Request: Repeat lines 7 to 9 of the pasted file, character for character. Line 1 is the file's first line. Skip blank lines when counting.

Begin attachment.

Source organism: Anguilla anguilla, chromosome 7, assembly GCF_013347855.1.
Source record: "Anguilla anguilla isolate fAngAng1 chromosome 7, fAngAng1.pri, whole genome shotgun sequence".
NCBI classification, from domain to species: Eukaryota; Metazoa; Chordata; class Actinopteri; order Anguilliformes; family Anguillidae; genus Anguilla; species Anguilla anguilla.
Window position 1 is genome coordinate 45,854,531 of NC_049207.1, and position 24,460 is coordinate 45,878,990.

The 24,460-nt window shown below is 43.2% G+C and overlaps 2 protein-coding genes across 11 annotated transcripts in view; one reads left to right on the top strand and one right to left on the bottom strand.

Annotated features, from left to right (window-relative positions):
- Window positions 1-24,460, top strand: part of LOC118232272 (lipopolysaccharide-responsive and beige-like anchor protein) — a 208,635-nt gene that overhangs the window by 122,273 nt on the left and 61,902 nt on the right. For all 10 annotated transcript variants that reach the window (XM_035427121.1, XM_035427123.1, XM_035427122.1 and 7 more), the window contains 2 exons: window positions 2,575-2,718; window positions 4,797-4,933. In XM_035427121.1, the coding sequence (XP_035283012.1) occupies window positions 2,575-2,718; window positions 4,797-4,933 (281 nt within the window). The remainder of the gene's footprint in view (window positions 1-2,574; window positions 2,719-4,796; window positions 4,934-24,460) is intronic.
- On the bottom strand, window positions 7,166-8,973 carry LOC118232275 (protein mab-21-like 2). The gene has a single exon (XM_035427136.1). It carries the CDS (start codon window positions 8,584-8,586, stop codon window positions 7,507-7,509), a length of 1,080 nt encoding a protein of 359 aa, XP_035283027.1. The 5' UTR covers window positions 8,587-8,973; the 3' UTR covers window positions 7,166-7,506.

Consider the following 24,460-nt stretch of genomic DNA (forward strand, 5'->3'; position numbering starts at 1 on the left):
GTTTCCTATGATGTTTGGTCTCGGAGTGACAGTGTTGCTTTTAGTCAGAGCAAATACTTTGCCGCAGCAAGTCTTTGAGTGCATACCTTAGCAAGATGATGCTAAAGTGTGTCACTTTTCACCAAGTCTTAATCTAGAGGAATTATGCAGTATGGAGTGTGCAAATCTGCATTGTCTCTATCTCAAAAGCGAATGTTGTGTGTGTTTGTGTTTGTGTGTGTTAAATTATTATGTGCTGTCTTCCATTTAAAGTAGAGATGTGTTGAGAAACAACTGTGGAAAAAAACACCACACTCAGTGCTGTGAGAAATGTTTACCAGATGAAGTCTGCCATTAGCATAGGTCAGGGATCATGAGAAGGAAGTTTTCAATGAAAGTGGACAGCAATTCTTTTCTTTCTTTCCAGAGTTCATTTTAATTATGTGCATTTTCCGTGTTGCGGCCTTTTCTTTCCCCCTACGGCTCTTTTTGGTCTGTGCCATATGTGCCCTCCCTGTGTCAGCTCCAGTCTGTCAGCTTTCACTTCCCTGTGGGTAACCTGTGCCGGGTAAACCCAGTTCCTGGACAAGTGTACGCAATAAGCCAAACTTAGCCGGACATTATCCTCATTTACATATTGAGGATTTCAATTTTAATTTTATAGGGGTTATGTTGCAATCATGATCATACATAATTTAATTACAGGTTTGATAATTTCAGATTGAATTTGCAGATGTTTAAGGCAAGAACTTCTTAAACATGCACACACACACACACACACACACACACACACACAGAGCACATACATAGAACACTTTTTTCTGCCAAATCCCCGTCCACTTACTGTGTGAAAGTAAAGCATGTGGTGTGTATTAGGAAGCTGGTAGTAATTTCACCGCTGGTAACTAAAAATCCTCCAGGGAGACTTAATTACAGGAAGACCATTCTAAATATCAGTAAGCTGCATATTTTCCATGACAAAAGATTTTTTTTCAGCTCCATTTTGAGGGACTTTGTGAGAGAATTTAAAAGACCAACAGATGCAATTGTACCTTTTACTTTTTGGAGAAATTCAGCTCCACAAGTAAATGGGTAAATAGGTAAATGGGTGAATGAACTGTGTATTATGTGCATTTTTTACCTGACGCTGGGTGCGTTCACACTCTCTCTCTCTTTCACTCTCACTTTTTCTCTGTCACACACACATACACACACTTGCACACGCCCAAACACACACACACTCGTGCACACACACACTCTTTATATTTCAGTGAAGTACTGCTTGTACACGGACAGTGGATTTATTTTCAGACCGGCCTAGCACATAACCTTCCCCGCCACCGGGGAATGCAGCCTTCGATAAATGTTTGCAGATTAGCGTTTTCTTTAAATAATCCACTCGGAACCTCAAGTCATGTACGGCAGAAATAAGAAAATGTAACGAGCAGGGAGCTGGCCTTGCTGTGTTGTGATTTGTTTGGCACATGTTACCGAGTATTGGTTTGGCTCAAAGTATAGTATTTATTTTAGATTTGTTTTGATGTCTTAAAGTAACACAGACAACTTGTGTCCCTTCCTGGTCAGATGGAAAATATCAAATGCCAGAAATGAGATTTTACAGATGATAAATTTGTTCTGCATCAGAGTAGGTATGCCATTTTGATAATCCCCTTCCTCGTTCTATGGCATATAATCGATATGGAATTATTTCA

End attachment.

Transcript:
- Window positions 1-24,460, top strand: part of LOC118232272 (lipopolysaccharide-responsive and beige-like anchor protein) — a 208,635-nt gene that overhangs the window by 122,273 nt on the left and 61,902 nt on the right. For all 10 annotated transcript variants that reach the window (XM_035427121.1, XM_035427123.1, XM_035427122.1 and 7 more), the window contains 2 exons: window positions 2,575-2,718; window positions 4,797-4,933. In XM_035427121.1, the coding sequence (XP_035283012.1) occupies window positions 2,575-2,718; window positions 4,797-4,933 (281 nt within the window). The remainder of the gene's footprint in view (window positions 1-2,574; window positions 2,719-4,796; window positions 4,934-24,460) is intronic.
- On the bottom strand, window positions 7,166-8,973 carry LOC118232275 (protein mab-21-like 2). The gene has a single exon (XM_035427136.1). It carries the CDS (start codon window positions 8,584-8,586, stop codon window positions 7,507-7,509), a length of 1,080 nt encoding a protein of 359 aa, XP_035283027.1. The 5' UTR covers window positions 8,587-8,973; the 3' UTR covers window positions 7,166-7,506.

Consider the following 24,460-nt stretch of genomic DNA (forward strand, 5'->3'; position numbering starts at 1 on the left):